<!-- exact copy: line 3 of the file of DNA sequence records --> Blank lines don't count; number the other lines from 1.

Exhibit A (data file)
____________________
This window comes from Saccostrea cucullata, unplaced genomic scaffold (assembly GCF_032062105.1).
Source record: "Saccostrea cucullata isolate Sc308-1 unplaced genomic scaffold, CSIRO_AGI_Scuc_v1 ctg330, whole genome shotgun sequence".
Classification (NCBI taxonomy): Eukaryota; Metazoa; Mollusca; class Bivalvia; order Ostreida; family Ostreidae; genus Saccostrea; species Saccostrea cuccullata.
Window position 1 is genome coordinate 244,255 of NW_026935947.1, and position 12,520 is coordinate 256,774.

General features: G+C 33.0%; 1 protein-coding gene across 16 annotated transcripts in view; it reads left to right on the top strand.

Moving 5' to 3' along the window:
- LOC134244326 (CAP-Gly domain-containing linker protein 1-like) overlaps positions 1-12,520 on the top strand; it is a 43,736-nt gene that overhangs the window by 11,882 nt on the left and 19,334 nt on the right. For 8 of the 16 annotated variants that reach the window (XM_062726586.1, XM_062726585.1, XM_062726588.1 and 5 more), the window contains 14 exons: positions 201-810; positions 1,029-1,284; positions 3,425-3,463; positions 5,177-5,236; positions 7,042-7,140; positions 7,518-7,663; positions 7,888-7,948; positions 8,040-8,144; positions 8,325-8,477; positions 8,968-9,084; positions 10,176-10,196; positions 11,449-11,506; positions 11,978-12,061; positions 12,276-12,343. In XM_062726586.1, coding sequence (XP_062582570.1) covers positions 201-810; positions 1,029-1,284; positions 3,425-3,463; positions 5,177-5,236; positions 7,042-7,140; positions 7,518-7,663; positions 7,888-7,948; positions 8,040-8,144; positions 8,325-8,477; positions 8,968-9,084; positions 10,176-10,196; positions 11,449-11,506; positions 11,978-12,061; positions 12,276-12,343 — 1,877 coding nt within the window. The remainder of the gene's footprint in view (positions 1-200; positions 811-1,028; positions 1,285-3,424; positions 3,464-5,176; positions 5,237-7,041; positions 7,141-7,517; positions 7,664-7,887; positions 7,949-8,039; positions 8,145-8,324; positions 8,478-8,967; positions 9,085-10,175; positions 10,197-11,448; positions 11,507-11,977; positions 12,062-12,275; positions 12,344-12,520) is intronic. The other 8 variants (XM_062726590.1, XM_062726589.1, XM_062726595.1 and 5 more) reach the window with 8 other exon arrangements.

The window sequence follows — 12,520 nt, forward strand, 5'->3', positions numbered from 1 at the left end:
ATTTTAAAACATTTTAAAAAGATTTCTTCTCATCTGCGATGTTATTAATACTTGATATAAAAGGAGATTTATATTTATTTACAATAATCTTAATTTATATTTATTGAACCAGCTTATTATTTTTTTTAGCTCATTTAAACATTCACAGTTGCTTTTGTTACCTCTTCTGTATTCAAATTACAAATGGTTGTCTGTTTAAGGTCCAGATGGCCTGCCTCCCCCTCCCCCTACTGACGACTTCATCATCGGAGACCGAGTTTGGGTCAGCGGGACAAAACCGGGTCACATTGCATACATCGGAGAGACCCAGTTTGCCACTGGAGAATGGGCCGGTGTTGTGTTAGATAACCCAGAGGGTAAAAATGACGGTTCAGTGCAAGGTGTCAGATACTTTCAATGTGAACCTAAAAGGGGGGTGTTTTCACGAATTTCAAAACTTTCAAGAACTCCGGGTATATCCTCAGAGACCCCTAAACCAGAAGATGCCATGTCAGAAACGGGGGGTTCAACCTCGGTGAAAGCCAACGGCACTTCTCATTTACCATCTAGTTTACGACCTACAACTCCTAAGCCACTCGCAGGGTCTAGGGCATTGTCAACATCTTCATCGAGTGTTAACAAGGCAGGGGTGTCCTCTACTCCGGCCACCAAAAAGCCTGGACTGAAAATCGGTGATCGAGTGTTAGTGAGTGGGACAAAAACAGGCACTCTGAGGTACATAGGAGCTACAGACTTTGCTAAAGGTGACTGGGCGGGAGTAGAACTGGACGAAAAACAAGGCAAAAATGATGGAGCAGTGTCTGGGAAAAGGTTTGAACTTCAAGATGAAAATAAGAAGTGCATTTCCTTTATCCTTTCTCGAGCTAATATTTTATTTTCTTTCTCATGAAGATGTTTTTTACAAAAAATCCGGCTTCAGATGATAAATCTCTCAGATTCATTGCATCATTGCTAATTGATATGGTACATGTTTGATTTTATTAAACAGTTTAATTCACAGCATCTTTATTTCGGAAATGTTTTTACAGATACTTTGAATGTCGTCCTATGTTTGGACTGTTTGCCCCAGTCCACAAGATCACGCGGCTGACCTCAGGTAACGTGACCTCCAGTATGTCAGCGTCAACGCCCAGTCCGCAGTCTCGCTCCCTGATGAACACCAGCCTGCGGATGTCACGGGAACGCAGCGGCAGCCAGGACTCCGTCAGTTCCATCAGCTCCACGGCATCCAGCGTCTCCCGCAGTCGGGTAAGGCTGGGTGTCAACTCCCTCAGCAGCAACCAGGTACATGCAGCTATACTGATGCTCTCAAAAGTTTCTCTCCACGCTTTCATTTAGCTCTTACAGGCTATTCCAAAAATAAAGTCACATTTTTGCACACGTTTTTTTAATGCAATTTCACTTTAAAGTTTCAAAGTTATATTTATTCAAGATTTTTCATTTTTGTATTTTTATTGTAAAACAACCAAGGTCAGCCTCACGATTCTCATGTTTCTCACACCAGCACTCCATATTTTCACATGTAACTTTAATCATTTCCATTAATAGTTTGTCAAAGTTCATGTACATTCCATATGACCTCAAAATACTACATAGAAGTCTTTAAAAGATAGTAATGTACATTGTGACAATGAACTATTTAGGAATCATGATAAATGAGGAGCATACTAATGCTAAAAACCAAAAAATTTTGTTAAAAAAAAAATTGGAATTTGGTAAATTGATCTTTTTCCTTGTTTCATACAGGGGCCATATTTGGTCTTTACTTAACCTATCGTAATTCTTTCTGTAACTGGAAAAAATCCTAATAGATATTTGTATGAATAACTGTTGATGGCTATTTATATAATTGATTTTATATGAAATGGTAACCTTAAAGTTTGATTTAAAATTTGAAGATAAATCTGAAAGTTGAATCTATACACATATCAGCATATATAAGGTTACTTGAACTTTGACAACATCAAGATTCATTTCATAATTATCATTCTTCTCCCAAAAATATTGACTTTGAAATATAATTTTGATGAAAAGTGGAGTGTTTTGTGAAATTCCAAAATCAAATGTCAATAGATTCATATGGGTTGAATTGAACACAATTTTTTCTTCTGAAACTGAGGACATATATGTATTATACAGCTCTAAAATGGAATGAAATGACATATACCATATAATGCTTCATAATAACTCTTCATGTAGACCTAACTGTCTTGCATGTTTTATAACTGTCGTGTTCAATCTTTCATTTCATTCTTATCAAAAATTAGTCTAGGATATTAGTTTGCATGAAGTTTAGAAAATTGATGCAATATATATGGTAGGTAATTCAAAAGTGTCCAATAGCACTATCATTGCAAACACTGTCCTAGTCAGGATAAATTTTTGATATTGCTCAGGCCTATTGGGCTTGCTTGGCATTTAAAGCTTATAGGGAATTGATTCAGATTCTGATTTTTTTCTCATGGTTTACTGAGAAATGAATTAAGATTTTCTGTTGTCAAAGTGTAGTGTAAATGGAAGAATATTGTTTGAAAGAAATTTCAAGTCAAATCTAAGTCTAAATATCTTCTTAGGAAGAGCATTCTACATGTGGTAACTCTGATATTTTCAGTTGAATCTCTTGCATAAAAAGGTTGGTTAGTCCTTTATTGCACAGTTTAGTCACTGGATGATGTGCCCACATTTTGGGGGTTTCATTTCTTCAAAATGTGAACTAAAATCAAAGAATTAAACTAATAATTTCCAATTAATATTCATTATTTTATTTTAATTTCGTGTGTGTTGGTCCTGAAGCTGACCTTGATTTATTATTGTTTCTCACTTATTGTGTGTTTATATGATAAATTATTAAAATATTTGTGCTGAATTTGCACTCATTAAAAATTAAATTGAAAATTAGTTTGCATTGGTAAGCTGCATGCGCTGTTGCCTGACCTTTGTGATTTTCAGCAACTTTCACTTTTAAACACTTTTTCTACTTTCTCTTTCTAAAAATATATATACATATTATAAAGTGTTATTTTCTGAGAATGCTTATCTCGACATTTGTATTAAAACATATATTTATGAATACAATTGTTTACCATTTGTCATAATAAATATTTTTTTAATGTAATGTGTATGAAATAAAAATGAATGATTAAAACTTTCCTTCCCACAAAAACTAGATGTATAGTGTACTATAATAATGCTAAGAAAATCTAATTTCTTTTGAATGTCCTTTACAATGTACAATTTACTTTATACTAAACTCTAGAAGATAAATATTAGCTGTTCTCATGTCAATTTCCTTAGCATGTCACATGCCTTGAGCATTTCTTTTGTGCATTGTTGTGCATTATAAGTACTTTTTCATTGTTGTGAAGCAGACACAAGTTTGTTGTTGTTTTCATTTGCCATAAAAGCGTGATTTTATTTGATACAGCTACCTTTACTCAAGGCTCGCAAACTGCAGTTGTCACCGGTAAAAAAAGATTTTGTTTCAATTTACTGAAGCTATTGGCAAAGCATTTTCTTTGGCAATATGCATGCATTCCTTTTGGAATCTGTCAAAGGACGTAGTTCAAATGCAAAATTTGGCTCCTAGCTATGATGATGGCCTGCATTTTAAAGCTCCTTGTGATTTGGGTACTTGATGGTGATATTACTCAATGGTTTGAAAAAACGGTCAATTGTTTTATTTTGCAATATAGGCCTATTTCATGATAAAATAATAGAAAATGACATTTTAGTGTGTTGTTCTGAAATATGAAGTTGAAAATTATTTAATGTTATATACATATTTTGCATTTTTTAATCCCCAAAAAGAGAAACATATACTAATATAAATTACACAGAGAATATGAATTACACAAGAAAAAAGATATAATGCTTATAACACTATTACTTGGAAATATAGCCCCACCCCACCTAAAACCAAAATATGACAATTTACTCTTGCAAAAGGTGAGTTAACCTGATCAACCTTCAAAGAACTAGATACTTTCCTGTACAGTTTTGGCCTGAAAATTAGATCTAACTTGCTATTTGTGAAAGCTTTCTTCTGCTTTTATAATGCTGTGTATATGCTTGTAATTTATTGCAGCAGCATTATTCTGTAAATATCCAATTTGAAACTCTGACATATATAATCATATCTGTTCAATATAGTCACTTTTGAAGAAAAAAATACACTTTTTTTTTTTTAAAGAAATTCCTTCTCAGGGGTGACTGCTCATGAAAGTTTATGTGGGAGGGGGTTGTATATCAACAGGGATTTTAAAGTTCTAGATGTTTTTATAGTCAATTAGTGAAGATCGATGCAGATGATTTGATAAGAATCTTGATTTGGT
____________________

Classification (NCBI taxonomy): Eukaryota; Metazoa; Mollusca; class Bivalvia; order Ostreida; family Ostreidae; genus Saccostrea; species Saccostrea cuccullata.